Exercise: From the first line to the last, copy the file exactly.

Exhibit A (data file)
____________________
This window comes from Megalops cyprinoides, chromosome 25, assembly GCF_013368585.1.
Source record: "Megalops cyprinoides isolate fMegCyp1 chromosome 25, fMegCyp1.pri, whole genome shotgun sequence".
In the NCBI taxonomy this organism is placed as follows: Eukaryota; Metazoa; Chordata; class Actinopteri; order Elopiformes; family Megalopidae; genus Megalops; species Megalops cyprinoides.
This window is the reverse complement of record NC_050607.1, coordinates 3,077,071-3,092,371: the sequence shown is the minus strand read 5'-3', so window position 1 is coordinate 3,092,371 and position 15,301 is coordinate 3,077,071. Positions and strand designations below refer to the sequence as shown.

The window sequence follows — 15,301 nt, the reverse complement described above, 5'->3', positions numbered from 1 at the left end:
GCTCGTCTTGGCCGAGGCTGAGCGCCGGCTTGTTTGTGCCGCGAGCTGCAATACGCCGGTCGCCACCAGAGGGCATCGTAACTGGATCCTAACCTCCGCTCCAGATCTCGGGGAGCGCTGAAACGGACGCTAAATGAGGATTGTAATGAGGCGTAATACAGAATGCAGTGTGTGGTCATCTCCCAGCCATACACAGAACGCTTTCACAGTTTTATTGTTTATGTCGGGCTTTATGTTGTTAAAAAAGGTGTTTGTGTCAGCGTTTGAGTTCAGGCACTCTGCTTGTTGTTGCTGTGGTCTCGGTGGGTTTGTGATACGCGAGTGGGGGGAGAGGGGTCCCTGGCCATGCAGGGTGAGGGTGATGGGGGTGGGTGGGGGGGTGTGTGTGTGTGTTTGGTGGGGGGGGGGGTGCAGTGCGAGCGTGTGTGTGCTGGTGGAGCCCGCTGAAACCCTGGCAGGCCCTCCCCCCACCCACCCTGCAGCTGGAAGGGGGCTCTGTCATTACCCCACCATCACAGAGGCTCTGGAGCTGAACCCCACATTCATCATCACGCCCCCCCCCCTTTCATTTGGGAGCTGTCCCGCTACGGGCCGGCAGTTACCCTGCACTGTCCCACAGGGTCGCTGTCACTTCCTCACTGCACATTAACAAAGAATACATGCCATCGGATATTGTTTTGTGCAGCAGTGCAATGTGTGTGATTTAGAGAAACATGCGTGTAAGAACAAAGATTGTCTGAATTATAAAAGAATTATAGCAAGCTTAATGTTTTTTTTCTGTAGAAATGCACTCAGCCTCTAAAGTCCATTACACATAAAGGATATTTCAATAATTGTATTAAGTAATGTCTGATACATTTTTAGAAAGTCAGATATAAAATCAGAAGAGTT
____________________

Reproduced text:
This window comes from Megalops cyprinoides, chromosome 25, assembly GCF_013368585.1.
Source record: "Megalops cyprinoides isolate fMegCyp1 chromosome 25, fMegCyp1.pri, whole genome shotgun sequence".
In the NCBI taxonomy this organism is placed as follows: Eukaryota; Metazoa; Chordata; class Actinopteri; order Elopiformes; family Megalopidae; genus Megalops; species Megalops cyprinoides.
This window is the reverse complement of record NC_050607.1, coordinates 3,077,071-3,092,371: the sequence shown is the minus strand read 5'-3', so window position 1 is coordinate 3,092,371 and position 15,301 is coordinate 3,077,071. Positions and strand designations below refer to the sequence as shown.

The window sequence follows — 15,301 nt, the reverse complement described above, 5'->3', positions numbered from 1 at the left end:
GCTCGTCTTGGCCGAGGCTGAGCGCCGGCTTGTTTGTGCCGCGAGCTGCAATACGCCGGTCGCCACCAGAGGGCATCGTAACTGGATCCTAACCTCCGCTCCAGATCTCGGGGAGCGCTGAAACGGACGCTAAATGAGGATTGTAATGAGGCGTAATACAGAATGCAGTGTGTGGTCATCTCCCAGCCATACACAGAACGCTTTCACAGTTTTATTGTTTATGTCGGGCTTTATGTTGTTAAAAAAGGTGTTTGTGTCAGCGTTTGAGTTCAGGCACTCTGCTTGTTGTTGCTGTGGTCTCGGTGGGTTTGTGATACGCGAGTGGGGGGAGAGGGGTCCCTGGCCATGCAGGGTGAGGGTGATGGGGGTGGGTGGGGGGGTGTGTGTGTGTGTTTGGTGGGGGGGGGGGTGCAGTGCGAGCGTGTGTGTGCTGGTGGAGCCCGCTGAAACCCTGGCAGGCCCTCCCCCCACCCACCCTGCAGCTGGAAGGGGGCTCTGTCATTACCCCACCATCACAGAGGCTCTGGAGCTGAACCCCACATTCATCATCACGCCCCCCCCCCTTTCATTTGGGAGCTGTCCCGCTACGGGCCGGCAGTTACCCTGCACTGTCCCACAGGGTCGCTGTCACTTCCTCACTGCACATTAACAAAGAATACATGCCATCGGATATTGTTTTGTGCAGCAGTGCAATGTGTGTGATTTAGAGAAACATGCGTGTAAGAACAAAGATTGTCTGAATTATAAAAGAATTATAGCAAGCTTAATGTTTTTTTTCTGTAGAAATGCACTCAGCCTCTAAAGTCCATTACACATAAAGGATATTTCAATAATTGTATTAAGTAATGTCTGATACATTTTTAGAAAGTCAGATATAAAATCAGAAGAGTT